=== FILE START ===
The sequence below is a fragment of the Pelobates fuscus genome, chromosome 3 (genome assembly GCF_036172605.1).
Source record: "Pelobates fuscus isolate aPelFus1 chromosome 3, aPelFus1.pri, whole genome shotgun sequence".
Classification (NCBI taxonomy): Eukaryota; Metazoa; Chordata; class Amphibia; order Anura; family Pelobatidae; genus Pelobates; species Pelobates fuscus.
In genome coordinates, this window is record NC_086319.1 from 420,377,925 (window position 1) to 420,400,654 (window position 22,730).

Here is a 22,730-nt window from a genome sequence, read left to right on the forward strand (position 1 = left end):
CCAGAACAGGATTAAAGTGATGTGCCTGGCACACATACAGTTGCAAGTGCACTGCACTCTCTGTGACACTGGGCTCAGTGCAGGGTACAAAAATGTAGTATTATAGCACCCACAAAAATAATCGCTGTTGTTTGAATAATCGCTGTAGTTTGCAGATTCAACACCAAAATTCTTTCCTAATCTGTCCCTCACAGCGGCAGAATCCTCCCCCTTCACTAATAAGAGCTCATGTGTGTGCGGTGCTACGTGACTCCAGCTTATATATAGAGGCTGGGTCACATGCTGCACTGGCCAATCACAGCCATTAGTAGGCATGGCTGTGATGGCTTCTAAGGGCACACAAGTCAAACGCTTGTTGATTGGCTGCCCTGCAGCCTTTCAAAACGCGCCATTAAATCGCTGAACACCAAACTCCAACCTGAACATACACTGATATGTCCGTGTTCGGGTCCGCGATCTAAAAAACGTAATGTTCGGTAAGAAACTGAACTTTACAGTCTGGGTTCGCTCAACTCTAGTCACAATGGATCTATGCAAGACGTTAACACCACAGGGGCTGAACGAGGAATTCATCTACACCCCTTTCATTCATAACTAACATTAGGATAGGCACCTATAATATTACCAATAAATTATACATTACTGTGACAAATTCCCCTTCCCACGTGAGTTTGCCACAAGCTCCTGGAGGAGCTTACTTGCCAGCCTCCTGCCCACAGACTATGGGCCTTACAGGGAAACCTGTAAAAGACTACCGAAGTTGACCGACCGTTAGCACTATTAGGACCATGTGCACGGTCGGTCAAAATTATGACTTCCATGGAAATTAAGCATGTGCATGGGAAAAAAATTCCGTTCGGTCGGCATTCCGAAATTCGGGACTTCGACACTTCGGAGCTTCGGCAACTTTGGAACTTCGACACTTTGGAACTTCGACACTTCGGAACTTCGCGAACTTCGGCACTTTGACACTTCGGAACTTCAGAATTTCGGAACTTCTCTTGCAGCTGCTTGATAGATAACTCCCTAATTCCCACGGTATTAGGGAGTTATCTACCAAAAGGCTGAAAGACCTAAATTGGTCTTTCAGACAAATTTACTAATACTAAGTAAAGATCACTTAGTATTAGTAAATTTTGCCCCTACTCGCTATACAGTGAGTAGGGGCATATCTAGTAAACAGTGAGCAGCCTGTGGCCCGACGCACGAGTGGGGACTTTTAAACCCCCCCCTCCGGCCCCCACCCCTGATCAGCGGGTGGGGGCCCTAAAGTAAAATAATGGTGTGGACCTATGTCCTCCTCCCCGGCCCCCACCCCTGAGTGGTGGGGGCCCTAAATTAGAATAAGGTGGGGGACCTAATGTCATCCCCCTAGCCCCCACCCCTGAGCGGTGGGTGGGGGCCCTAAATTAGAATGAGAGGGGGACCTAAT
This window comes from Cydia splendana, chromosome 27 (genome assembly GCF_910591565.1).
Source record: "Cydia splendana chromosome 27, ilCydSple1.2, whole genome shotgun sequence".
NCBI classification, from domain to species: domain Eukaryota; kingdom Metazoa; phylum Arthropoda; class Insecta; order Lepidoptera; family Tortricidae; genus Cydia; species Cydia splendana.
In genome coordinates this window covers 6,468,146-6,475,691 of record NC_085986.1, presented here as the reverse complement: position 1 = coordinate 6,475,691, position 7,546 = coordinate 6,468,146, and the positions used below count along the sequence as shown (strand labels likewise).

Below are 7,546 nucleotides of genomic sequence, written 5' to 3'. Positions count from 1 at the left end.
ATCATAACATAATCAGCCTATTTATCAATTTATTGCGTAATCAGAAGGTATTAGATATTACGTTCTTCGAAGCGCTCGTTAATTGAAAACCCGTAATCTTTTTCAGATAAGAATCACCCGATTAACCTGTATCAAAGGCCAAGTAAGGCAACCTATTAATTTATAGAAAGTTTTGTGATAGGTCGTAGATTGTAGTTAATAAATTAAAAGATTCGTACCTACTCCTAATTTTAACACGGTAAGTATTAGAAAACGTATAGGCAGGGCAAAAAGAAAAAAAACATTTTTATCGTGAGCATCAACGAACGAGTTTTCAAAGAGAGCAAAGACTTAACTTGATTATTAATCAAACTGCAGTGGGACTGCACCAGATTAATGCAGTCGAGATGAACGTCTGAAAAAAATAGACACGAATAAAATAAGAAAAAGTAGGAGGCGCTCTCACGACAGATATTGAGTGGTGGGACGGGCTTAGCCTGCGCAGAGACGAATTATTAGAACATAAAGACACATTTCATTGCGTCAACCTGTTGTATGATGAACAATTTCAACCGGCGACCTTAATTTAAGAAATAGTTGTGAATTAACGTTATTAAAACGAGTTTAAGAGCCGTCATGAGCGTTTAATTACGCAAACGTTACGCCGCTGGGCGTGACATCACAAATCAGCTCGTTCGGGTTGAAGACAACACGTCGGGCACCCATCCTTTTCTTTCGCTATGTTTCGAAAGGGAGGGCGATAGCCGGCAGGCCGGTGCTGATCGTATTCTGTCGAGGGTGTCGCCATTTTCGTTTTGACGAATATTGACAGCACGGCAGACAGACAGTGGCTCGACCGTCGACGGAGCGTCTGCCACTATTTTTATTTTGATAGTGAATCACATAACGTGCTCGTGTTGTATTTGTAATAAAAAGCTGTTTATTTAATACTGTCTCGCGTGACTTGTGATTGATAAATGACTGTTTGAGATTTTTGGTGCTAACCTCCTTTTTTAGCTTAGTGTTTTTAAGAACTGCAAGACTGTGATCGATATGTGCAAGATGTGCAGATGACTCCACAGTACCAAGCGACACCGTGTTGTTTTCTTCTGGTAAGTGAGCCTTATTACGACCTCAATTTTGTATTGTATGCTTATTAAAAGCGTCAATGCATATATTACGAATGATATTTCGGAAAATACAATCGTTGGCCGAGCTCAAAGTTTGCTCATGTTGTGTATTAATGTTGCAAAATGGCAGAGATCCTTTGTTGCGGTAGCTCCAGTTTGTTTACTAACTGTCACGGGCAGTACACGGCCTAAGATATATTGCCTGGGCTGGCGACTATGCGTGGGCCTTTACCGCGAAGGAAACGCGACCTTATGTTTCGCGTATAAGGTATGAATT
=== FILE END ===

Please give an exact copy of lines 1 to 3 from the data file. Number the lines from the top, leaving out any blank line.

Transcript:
The sequence below is a fragment of the Pelobates fuscus genome, chromosome 3 (genome assembly GCF_036172605.1).
Source record: "Pelobates fuscus isolate aPelFus1 chromosome 3, aPelFus1.pri, whole genome shotgun sequence".
Classification (NCBI taxonomy): Eukaryota; Metazoa; Chordata; class Amphibia; order Anura; family Pelobatidae; genus Pelobates; species Pelobates fuscus.